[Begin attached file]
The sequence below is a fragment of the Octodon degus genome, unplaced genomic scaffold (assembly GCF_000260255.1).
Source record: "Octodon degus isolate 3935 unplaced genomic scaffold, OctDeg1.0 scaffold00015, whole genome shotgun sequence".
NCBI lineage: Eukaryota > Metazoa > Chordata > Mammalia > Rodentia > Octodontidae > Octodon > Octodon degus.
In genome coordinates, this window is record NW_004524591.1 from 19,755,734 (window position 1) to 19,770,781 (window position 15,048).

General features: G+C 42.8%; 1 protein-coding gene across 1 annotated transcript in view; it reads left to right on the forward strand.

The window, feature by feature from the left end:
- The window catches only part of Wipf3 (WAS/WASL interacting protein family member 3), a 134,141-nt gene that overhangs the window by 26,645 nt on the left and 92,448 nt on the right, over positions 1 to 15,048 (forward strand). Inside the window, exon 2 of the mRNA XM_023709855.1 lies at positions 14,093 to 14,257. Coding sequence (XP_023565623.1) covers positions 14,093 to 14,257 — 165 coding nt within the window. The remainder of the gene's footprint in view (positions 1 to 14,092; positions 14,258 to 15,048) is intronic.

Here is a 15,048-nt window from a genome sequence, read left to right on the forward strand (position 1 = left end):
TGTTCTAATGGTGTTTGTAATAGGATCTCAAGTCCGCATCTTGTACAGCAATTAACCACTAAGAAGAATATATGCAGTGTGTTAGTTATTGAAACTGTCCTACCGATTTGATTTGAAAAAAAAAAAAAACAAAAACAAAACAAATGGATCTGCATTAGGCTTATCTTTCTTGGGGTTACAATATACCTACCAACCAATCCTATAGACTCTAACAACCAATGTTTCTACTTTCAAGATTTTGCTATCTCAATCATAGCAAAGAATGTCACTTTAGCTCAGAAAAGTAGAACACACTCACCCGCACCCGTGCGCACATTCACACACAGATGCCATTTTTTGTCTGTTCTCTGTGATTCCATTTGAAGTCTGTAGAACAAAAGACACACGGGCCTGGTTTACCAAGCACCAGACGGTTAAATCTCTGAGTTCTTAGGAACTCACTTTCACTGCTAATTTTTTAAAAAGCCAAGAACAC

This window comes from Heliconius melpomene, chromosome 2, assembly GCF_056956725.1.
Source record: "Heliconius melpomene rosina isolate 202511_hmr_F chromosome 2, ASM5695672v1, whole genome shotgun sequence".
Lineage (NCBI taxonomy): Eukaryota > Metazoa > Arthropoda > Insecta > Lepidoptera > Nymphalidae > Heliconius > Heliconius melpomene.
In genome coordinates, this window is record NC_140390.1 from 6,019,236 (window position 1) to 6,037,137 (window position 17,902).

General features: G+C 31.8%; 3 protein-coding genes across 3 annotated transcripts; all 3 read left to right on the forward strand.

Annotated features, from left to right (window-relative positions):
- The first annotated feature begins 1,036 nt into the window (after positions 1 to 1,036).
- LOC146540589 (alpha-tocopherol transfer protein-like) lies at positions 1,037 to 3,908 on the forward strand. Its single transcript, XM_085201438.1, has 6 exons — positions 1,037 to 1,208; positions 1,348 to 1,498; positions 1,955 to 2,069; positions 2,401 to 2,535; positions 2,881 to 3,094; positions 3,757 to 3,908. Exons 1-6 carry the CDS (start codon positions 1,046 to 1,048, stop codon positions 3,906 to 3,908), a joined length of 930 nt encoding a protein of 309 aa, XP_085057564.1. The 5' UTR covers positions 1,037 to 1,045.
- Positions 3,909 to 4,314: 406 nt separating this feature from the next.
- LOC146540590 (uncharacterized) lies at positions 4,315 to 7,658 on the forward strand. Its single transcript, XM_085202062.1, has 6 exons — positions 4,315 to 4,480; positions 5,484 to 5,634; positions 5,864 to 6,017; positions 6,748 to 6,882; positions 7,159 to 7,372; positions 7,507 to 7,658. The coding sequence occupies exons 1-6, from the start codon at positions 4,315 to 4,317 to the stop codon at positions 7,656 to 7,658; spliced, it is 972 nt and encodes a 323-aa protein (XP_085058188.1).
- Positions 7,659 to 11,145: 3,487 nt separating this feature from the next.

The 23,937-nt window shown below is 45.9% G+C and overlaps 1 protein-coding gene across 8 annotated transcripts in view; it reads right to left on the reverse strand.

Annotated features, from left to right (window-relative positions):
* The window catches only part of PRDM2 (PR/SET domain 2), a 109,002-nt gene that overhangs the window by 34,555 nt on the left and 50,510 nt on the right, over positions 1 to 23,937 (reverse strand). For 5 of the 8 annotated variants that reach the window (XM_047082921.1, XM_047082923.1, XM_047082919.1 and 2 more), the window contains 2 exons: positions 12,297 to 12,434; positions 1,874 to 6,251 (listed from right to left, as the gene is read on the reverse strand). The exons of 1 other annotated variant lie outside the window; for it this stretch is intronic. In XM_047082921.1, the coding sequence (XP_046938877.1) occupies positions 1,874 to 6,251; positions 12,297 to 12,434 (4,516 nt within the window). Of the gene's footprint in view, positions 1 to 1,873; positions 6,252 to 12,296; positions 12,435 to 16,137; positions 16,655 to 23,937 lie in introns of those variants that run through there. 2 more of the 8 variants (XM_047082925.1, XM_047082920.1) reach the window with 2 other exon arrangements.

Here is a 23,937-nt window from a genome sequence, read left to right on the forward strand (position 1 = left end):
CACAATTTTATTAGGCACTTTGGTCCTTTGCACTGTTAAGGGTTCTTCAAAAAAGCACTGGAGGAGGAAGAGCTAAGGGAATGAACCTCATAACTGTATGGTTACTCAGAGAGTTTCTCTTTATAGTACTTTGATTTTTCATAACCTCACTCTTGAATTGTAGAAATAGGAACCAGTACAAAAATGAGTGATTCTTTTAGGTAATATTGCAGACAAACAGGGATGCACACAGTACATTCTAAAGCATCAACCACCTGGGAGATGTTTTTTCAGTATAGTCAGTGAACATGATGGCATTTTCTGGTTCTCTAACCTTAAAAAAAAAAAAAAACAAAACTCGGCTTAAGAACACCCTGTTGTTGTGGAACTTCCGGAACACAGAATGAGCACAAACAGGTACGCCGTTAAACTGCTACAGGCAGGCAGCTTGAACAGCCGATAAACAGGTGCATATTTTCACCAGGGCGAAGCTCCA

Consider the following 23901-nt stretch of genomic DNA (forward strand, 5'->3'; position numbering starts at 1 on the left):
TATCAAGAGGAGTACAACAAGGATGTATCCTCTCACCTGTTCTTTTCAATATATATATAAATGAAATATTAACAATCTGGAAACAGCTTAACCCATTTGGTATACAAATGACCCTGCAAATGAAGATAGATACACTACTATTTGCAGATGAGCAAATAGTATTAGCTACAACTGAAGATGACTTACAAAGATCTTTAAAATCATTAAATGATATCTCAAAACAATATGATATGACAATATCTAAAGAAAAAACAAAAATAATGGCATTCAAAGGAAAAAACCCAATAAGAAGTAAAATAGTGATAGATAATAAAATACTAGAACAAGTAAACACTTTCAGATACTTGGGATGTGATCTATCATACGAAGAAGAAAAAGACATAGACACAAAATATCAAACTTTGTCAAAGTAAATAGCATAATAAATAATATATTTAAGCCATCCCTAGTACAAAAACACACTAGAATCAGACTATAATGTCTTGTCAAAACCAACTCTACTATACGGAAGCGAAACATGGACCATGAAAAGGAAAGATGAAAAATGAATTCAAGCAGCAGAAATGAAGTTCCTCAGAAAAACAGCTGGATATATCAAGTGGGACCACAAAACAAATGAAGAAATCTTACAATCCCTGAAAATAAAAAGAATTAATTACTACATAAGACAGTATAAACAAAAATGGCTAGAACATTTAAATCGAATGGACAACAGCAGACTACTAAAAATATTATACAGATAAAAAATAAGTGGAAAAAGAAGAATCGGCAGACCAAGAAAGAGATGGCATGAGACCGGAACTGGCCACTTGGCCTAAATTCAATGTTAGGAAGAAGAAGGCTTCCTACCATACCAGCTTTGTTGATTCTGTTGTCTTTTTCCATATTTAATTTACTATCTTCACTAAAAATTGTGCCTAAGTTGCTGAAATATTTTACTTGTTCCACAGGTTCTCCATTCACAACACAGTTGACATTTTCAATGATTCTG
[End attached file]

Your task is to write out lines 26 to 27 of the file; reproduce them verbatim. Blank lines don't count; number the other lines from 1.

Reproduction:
Consider the following 23901-nt stretch of genomic DNA (forward strand, 5'->3'; position numbering starts at 1 on the left):
TATCAAGAGGAGTACAACAAGGATGTATCCTCTCACCTGTTCTTTTCAATATATATATAAATGAAATATTAACAATCTGGAAACAGCTTAACCCATTTGGTATACAAATGACCCTGCAAATGAAGATAGATACACTACTATTTGCAGATGAGCAAATAGTATTAGCTACAACTGAAGATGACTTACAAAGATCTTTAAAATCATTAAATGATATCTCAAAACAATATGATATGACAATATCTAAAGAAAAAACAAAAATAATGGCATTCAAAGGAAAAAACCCAATAAGAAGTAAAATAGTGATAGATAATAAAATACTAGAACAAGTAAACACTTTCAGATACTTGGGATGTGATCTATCATACGAAGAAGAAAAAGACATAGACACAAAATATCAAACTTTGTCAAAGTAAATAGCATAATAAATAATATATTTAAGCCATCCCTAGTACAAAAACACACTAGAATCAGACTATAATGTCTTGTCAAAACCAACTCTACTATACGGAAGCGAAACATGGACCATGAAAAGGAAAGATGAAAAATGAATTCAAGCAGCAGAAATGAAGTTCCTCAGAAAAACAGCTGGATATATCAAGTGGGACCACAAAACAAATGAAGAAATCTTACAATCCCTGAAAATAAAAAGAATTAATTACTACATAAGACAGTATAAACAAAAATGGCTAGAACATTTAAATCGAATGGACAACAGCAGACTACTAAAAATATTATACAGATAAAAAATAAGTGGAAAAAGAAGAATCGGCAGACCAAGAAAGAGATGGCATGAGACCGGAACTGGCCACTTGGCCTAAATTCAATGTTAGGAAGAAGAAGGCTTCCTACCATACCAGCTTTGTTGATTCTGTTGTCTTTTTCCATATTTAATTTACTATCTTCACTAAAAATTGTGCCTAAGTTGCTGAAATATTTTACTTGTTCCACAGGTTCTCCATTCACAACACAGTTGACATTTTCAATGATTCTG